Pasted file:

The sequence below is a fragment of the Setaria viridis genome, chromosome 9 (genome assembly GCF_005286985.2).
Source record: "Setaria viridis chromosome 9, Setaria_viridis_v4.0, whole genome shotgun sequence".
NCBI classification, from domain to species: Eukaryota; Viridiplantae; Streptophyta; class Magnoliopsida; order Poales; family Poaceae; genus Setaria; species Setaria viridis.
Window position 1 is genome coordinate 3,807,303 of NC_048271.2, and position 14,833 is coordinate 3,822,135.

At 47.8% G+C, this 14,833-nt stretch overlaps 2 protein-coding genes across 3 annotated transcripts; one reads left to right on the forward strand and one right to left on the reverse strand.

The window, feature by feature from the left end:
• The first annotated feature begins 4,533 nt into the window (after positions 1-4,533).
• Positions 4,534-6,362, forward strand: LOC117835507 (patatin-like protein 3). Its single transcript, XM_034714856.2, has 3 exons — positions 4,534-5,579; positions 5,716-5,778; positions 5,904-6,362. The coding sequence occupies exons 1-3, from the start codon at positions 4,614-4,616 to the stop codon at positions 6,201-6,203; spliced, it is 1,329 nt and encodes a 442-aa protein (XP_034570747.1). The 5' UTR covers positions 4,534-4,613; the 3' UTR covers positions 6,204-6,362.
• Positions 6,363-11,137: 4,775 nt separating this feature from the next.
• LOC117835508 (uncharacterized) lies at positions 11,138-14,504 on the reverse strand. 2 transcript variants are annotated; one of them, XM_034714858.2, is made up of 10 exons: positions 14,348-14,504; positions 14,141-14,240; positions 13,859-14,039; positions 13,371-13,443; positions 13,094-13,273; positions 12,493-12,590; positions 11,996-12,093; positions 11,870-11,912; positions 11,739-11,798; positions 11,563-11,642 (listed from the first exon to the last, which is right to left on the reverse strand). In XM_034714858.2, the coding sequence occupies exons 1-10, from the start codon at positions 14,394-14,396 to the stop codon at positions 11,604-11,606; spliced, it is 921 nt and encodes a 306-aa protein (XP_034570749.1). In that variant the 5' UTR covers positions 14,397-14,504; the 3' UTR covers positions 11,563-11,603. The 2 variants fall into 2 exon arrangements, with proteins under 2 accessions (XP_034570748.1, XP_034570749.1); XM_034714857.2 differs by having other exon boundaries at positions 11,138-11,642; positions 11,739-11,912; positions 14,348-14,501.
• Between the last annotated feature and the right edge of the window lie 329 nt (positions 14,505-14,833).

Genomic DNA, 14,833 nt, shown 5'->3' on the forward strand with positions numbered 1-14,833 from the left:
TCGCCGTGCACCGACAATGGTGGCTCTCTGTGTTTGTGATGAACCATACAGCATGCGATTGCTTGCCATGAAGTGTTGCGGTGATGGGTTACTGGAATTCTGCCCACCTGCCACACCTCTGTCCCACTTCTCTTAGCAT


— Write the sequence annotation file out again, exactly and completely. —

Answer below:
The sequence below is a fragment of the Setaria viridis genome, chromosome 9 (genome assembly GCF_005286985.2).
Source record: "Setaria viridis chromosome 9, Setaria_viridis_v4.0, whole genome shotgun sequence".
NCBI classification, from domain to species: Eukaryota; Viridiplantae; Streptophyta; class Magnoliopsida; order Poales; family Poaceae; genus Setaria; species Setaria viridis.
Window position 1 is genome coordinate 3,807,303 of NC_048271.2, and position 14,833 is coordinate 3,822,135.

At 47.8% G+C, this 14,833-nt stretch overlaps 2 protein-coding genes across 3 annotated transcripts; one reads left to right on the forward strand and one right to left on the reverse strand.

The window, feature by feature from the left end:
• The first annotated feature begins 4,533 nt into the window (after positions 1-4,533).
• Positions 4,534-6,362, forward strand: LOC117835507 (patatin-like protein 3). Its single transcript, XM_034714856.2, has 3 exons — positions 4,534-5,579; positions 5,716-5,778; positions 5,904-6,362. The coding sequence occupies exons 1-3, from the start codon at positions 4,614-4,616 to the stop codon at positions 6,201-6,203; spliced, it is 1,329 nt and encodes a 442-aa protein (XP_034570747.1). The 5' UTR covers positions 4,534-4,613; the 3' UTR covers positions 6,204-6,362.
• Positions 6,363-11,137: 4,775 nt separating this feature from the next.
• LOC117835508 (uncharacterized) lies at positions 11,138-14,504 on the reverse strand. 2 transcript variants are annotated; one of them, XM_034714858.2, is made up of 10 exons: positions 14,348-14,504; positions 14,141-14,240; positions 13,859-14,039; positions 13,371-13,443; positions 13,094-13,273; positions 12,493-12,590; positions 11,996-12,093; positions 11,870-11,912; positions 11,739-11,798; positions 11,563-11,642 (listed from the first exon to the last, which is right to left on the reverse strand). In XM_034714858.2, the coding sequence occupies exons 1-10, from the start codon at positions 14,394-14,396 to the stop codon at positions 11,604-11,606; spliced, it is 921 nt and encodes a 306-aa protein (XP_034570749.1). In that variant the 5' UTR covers positions 14,397-14,504; the 3' UTR covers positions 11,563-11,603. The 2 variants fall into 2 exon arrangements, with proteins under 2 accessions (XP_034570748.1, XP_034570749.1); XM_034714857.2 differs by having other exon boundaries at positions 11,138-11,642; positions 11,739-11,912; positions 14,348-14,501.
• Between the last annotated feature and the right edge of the window lie 329 nt (positions 14,505-14,833).

Genomic DNA, 14,833 nt, shown 5'->3' on the forward strand with positions numbered 1-14,833 from the left:
TCGCCGTGCACCGACAATGGTGGCTCTCTGTGTTTGTGATGAACCATACAGCATGCGATTGCTTGCCATGAAGTGTTGCGGTGATGGGTTACTGGAATTCTGCCCACCTGCCACACCTCTGTCCCACTTCTCTTAGCAT